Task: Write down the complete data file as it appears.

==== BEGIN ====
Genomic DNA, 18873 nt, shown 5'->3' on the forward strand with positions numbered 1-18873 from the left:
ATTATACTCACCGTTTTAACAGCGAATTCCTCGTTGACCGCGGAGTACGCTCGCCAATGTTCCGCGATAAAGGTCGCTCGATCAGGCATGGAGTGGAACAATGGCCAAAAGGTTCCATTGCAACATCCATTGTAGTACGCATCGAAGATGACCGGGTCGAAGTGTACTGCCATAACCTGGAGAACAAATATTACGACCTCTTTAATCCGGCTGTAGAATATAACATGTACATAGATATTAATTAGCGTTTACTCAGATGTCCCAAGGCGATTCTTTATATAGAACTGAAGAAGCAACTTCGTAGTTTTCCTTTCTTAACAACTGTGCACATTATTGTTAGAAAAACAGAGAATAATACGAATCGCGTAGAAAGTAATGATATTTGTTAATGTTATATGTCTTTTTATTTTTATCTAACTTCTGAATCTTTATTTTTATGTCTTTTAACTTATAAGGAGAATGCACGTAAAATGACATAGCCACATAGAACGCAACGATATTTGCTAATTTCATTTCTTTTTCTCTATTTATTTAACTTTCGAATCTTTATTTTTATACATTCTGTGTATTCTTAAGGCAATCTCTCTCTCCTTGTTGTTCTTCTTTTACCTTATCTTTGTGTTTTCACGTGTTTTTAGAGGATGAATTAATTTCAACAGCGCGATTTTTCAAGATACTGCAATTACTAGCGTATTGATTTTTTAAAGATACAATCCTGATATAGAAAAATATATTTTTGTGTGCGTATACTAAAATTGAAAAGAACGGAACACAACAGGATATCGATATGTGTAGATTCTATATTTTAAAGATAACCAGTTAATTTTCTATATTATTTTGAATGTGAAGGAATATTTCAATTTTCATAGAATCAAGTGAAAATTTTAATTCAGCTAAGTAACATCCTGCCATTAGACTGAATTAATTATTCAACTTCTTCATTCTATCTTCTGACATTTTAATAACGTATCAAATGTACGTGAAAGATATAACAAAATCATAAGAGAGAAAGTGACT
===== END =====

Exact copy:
Genomic DNA, 18873 nt, shown 5'->3' on the forward strand with positions numbered 1-18873 from the left:
ATTATACTCACCGTTTTAACAGCGAATTCCTCGTTGACCGCGGAGTACGCTCGCCAATGTTCCGCGATAAAGGTCGCTCGATCAGGCATGGAGTGGAACAATGGCCAAAAGGTTCCATTGCAACATCCATTGTAGTACGCATCGAAGATGACCGGGTCGAAGTGTACTGCCATAACCTGGAGAACAAATATTACGACCTCTTTAATCCGGCTGTAGAATATAACATGTACATAGATATTAATTAGCGTTTACTCAGATGTCCCAAGGCGATTCTTTATATAGAACTGAAGAAGCAACTTCGTAGTTTTCCTTTCTTAACAACTGTGCACATTATTGTTAGAAAAACAGAGAATAATACGAATCGCGTAGAAAGTAATGATATTTGTTAATGTTATATGTCTTTTTATTTTTATCTAACTTCTGAATCTTTATTTTTATGTCTTTTAACTTATAAGGAGAATGCACGTAAAATGACATAGCCACATAGAACGCAACGATATTTGCTAATTTCATTTCTTTTTCTCTATTTATTTAACTTTCGAATCTTTATTTTTATACATTCTGTGTATTCTTAAGGCAATCTCTCTCTCCTTGTTGTTCTTCTTTTACCTTATCTTTGTGTTTTCACGTGTTTTTAGAGGATGAATTAATTTCAACAGCGCGATTTTTCAAGATACTGCAATTACTAGCGTATTGATTTTTTAAAGATACAATCCTGATATAGAAAAATATATTTTTGTGTGCGTATACTAAAATTGAAAAGAACGGAACACAACAGGATATCGATATGTGTAGATTCTATATTTTAAAGATAACCAGTTAATTTTCTATATTATTTTGAATGTGAAGGAATATTTCAATTTTCATAGAATCAAGTGAAAATTTTAATTCAGCTAAGTAACATCCTGCCATTAGACTGAATTAATTATTCAACTTCTTCATTCTATCTTCTGACATTTTAATAACGTATCAAATGTACGTGAAAGATATAACAAAATCATAAGAGAGAAAGTGACT